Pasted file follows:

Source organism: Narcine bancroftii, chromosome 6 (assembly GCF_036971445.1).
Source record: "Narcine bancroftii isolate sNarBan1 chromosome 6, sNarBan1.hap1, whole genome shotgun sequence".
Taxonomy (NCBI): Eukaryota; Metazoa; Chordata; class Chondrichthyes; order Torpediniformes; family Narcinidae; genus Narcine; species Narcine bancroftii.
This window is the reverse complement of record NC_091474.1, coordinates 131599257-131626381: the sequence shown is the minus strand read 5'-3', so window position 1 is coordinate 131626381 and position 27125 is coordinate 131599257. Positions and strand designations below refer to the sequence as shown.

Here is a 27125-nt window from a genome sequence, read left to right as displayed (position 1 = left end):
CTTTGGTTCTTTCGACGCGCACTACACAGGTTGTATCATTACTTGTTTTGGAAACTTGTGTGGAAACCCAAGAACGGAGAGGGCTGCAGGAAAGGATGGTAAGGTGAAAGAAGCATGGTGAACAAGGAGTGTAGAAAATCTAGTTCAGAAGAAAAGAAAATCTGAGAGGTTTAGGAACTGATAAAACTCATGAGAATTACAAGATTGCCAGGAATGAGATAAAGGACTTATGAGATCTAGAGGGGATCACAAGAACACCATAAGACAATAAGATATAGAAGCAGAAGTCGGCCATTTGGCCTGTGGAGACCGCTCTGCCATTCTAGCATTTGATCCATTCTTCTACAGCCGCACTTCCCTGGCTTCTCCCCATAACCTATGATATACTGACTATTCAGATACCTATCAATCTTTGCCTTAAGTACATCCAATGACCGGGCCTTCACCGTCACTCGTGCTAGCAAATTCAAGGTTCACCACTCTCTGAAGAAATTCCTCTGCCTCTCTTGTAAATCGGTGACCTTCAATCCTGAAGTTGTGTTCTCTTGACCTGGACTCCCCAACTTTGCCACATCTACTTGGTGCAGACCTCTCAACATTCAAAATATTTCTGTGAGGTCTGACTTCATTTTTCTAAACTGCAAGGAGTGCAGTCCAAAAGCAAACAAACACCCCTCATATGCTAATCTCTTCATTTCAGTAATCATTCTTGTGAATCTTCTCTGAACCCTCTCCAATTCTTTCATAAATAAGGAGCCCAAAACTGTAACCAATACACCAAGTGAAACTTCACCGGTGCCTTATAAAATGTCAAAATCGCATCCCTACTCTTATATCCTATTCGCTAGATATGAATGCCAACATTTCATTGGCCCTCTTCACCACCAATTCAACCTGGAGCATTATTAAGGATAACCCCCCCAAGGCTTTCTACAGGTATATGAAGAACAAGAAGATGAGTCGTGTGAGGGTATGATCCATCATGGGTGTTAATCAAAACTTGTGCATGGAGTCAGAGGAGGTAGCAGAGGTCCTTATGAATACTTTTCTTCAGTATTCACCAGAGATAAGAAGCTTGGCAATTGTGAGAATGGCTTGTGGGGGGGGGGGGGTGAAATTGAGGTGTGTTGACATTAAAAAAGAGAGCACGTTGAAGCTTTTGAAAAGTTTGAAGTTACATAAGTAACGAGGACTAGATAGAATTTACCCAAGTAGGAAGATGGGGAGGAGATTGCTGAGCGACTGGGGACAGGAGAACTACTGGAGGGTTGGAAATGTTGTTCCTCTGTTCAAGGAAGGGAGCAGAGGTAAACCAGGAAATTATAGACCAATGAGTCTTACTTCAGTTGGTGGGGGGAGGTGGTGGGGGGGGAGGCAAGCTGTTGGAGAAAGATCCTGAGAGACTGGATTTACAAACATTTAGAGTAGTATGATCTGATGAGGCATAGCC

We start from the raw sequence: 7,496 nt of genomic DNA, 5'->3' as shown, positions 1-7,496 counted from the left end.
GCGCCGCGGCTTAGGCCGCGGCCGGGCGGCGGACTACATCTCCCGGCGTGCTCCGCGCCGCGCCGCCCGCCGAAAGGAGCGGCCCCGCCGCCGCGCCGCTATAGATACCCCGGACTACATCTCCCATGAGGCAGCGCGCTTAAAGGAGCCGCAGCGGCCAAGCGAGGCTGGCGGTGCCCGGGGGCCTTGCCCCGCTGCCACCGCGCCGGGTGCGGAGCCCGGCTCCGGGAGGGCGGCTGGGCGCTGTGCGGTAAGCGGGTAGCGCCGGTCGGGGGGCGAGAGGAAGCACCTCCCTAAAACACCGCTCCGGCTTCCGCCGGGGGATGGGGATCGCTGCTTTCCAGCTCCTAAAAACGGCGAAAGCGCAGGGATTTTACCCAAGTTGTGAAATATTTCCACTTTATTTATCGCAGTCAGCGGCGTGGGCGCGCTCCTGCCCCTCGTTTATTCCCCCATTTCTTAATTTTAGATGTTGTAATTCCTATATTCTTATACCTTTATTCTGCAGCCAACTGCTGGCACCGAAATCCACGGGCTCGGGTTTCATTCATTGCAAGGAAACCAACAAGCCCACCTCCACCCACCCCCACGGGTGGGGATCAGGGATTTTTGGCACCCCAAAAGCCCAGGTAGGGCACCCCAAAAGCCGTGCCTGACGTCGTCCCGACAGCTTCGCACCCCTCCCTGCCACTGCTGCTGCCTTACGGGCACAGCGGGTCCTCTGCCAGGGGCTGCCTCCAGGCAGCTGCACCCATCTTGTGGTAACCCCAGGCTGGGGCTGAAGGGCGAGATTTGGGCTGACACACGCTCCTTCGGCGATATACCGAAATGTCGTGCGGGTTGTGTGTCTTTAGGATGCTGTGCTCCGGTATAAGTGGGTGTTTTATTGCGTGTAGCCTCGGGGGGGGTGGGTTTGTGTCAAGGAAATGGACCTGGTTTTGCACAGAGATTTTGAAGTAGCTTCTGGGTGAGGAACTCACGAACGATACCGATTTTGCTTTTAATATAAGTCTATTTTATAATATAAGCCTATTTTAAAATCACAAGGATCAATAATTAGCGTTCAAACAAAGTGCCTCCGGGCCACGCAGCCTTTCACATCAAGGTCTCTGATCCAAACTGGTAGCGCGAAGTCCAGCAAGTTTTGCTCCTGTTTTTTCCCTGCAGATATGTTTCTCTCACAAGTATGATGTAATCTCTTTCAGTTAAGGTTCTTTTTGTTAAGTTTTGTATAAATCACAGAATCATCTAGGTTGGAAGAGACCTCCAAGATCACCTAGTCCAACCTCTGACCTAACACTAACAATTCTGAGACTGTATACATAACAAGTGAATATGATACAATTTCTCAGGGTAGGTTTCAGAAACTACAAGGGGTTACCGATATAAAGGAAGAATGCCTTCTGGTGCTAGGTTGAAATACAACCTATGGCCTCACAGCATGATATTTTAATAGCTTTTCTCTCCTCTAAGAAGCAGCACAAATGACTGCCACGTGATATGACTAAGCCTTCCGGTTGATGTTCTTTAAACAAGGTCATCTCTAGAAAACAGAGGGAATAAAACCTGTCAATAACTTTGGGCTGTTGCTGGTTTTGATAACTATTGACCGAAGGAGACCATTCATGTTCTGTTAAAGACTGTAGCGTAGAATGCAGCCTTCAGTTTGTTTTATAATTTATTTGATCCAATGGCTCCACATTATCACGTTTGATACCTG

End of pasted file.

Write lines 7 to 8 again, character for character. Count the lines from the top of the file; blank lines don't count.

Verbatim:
We start from the raw sequence: 7,496 nt of genomic DNA, 5'->3' as shown, positions 1-7,496 counted from the left end.
GCGCCGCGGCTTAGGCCGCGGCCGGGCGGCGGACTACATCTCCCGGCGTGCTCCGCGCCGCGCCGCCCGCCGAAAGGAGCGGCCCCGCCGCCGCGCCGCTATAGATACCCCGGACTACATCTCCCATGAGGCAGCGCGCTTAAAGGAGCCGCAGCGGCCAAGCGAGGCTGGCGGTGCCCGGGGGCCTTGCCCCGCTGCCACCGCGCCGGGTGCGGAGCCCGGCTCCGGGAGGGCGGCTGGGCGCTGTGCGGTAAGCGGGTAGCGCCGGTCGGGGGGCGAGAGGAAGCACCTCCCTAAAACACCGCTCCGGCTTCCGCCGGGGGATGGGGATCGCTGCTTTCCAGCTCCTAAAAACGGCGAAAGCGCAGGGATTTTACCCAAGTTGTGAAATATTTCCACTTTATTTATCGCAGTCAGCGGCGTGGGCGCGCTCCTGCCCCTCGTTTATTCCCCCATTTCTTAATTTTAGATGTTGTAATTCCTATATTCTTATACCTTTATTCTGCAGCCAACTGCTGGCACCGAAATCCACGGGCTCGGGTTTCATTCATTGCAAGGAAACCAACAAGCCCACCTCCACCCACCCCCACGGGTGGGGATCAGGGATTTTTGGCACCCCAAAAGCCCAGGTAGGGCACCCCAAAAGCCGTGCCTGACGTCGTCCCGACAGCTTCGCACCCCTCCCTGCCACTGCTGCTGCCTTACGGGCACAGCGGGTCCTCTGCCAGGGGCTGCCTCCAGGCAGCTGCACCCATCTTGTGGTAACCCCAGGCTGGGGCTGAAGGGCGAGATTTGGGCTGACACACGCTCCTTCGGCGATATACCGAAATGTCGTGCGGGTTGTGTGTCTTTAGGATGCTGTGCTCCGGTATAAGTGGGTGTTTTATTGCGTGTAGCCTCGGGGGGGGTGGGTTTGTGTCAAGGAAATGGACCTGGTTTTGCACAGAGATTTTGAAGTAGCTTCTGGGTGAGGAACTCACGAACGATACCGATTTTGCTTTTAATATAAGTCTATTTTATAATATAAGCCTATTTTAAAATCACAAGGATCAATAATTAGCGTTCAAACAAAGTGCCTCCGGGCCACGCAGCCTTTCACATCAAGGTCTCTGATCCAAACTGGTAGCGCGAAGTCCAGCAAGTTTTGCTCCTGTTTTTTCCCTGCAGATATGTTTCTCTCACAAGTATGATGTAATCTCTTTCAGTTAAGGTTCTTTTTGTTAAGTTTTGTATAAATCACAGAATCATCTAGGTTGGAAGAGACCTCCAAGATCACCTAGTCCAACCTCTGACCTAACACTAACAATTCTGAGACTGTATACATAACAAGTGAATATGATACAATTTCTCAGGGTAGGTTTCAGAAACTACAAGGGGTTACCGATATAAAGGAAGAATGCCTTCTGGTGCTAGGTTGAAATACAACCTATGGCCTCACAGCATGATATTTTAATAGCTTTTCTCTCCTCTAAGAAGCAGCACAAATGACTGCCACGTGATATGACTAAGCCTTCCGGTTGATGTTCTTTAAACAAGGTCATCTCTAGAAAACAGAGGGAATAAAACCTGTCAATAACTTTGGGCTGTTGCTGGTTTTGATAACTATTGACCGAAGGAGACCATTCATGTTCTGTTAAAGACTGTAGCGTAGAATGCAGCCTTCAGTTTGTTTTATAATTTATTTGATCCAATGGCTCCACATTATCACGTTTGATACCTG